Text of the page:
• Series A funds' decisions can influence other investors' perceptions.

"it puts a real risk on the company."

This quote acknowledges the potential negative consequences of multistage funds investing early, particularly related to signaling.

"if that very large mega fund... chooses to not invest in your company, it adds the question mark for everybody else."

This quote explains how a multistage fund's decision not to continue investing can create doubt among other potential investors.

Specialization vs. Generalization

  • Problems faced by companies are more similar across stages than sectors.
  • Specialization in venture capital is more about stage focus than sector focus.
  • Cross-pollination of ideas is beneficial, but specialization in stages is crucial.

"we think there's more variance on the problems that companies face across stages and phases of the business than there are across sectors."

This quote argues that the challenges companies face are more dependent on their stage of development than their industry sector.

"If you look at some of the best vcs in the business over the last few decades, they've been generalists from a sector perspective, but they've always been focused on a stage."

This quote suggests that the most successful venture capitalists have historically been stage specialists rather than sector generalists.## Generalist Investment Approach

  • Being a generalist from a sector perspective is beneficial for investing in companies with similar problems despite being in different sectors.
  • This approach allows for a broader range of investment opportunities and the ability to address common issues across various industries.

"So being generalist from a sector perspective allows you to then invest in companies that are different but then still have the similar set of problems?"

This quote highlights the advantage of being a generalist investor, which is the capability to invest in a diverse set of companies that face analogous challenges, enabling a more flexible and wide-ranging investment strategy.

Impact of Multistage Funds and Angel Investors

  • Multistage funds and angel investors have entered the precedent seed market, significantly impacting the investment ecosystem.
  • The influx of capital from Series A funds and individual GPs is driven by the desire for more deal flow rather than additional venture exposure.
  • Angel funds and scout programs are seen as mutually beneficial, providing both institutional support and strategic insights.
  • The trend of Series A funds raising capital is expected to continue and possibly accelerate.

"Yeah, the reason we're seeing this huge influx is really a byproduct of the intense and growing competition at Series A."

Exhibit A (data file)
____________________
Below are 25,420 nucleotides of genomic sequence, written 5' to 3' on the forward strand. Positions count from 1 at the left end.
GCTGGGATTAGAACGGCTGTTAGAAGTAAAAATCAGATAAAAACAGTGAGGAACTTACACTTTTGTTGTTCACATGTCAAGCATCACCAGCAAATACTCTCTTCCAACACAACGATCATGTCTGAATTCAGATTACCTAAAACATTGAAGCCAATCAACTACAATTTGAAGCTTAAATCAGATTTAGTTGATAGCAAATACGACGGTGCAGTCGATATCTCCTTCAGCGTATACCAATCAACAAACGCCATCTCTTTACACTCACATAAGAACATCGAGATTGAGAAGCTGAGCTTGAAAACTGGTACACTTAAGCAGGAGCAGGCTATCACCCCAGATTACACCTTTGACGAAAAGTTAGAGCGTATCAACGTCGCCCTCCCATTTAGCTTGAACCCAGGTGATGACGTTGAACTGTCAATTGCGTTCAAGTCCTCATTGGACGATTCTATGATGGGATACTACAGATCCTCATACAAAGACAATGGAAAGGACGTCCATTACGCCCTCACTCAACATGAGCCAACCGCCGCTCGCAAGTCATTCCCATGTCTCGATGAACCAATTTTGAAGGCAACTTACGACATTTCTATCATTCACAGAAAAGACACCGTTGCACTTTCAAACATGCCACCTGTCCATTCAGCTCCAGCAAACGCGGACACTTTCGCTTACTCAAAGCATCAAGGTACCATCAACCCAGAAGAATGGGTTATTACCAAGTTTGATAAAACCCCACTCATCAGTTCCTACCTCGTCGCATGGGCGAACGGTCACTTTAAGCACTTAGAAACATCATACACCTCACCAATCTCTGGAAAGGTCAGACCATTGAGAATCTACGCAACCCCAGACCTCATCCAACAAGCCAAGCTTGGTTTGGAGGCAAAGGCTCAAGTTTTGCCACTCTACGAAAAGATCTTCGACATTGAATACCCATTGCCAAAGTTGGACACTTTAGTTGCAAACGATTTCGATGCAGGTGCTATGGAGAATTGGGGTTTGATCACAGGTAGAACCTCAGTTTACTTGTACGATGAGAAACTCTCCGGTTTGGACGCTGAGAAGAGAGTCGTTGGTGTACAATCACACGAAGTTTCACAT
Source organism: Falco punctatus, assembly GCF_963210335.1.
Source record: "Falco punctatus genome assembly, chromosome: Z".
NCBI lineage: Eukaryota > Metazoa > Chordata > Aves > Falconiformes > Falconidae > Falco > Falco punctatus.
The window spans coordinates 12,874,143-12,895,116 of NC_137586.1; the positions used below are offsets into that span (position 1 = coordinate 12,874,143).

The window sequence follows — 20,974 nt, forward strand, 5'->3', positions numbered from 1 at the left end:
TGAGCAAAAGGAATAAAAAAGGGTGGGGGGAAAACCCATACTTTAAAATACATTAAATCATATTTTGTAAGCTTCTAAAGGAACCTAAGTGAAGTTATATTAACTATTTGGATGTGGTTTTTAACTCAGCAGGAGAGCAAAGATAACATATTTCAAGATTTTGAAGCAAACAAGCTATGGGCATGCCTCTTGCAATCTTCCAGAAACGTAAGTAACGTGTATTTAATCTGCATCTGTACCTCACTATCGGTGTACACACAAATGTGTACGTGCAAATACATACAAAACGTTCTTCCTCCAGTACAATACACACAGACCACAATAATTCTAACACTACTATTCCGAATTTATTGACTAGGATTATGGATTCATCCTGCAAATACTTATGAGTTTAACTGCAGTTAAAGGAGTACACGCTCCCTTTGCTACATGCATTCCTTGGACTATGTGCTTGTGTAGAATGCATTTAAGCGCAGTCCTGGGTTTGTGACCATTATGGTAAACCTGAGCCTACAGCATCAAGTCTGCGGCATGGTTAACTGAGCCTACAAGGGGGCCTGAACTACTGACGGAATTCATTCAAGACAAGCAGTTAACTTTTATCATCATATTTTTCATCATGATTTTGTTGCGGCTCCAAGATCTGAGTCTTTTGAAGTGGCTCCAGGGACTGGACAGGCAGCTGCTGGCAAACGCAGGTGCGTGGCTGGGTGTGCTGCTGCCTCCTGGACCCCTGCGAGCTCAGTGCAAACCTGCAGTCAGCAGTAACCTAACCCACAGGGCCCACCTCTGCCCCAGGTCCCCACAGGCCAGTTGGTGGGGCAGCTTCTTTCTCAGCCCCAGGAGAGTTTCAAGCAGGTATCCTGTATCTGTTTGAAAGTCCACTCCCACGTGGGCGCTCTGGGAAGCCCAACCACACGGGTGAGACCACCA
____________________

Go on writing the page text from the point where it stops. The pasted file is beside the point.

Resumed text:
This quote explains that the surge of angel funds and scout programs is a direct result of the competitive environment at the Series A funding stage, where funds are seeking more opportunities to invest and gain deal flow.

Portfolio Construction

  • The prevailing wisdom suggests that earlier-stage investments require a more diversified portfolio due to the higher risks involved.
  • Contrary to the belief that pre-seed investing is akin to gambling due to lack of data, the focus is on unique product insights, novel distribution approaches, and validation of hypotheses through founder experiments.
  • The approach to portfolio construction is not significantly different from typical Series A funds, with a balance between primary investments and reserves for follow-on support.
  • The number of investments in a portfolio should allow for significant risk-taking while enabling close support and involvement with the companies.

"It's prevailing wisdom that the earlier you go, the more diversified your portfolio needs to be, just because of the lack of data, lack of certainty."

This quote addresses the common belief that diversification is crucial in early-stage investing due to uncertainties and the absence of substantial data to inform investment decisions.

Pre-Seed Investment Diligence

  • Pre-seed investment diligence involves assessing whether a company can progress to the next stage rather than predicting its potential to become a multibillion-dollar business.
  • The focus is on the company's ability to reach the next funding round and the founders' capacity to validate their business hypothesis.
  • An 86% graduation rate to the next funding stage is attributed to thorough diligence and understanding of the company's progress against initial milestones.

"We keep probing until we hear I don't know. And just because these pre-seeds don't have traction and data, they have plenty of traction and thought."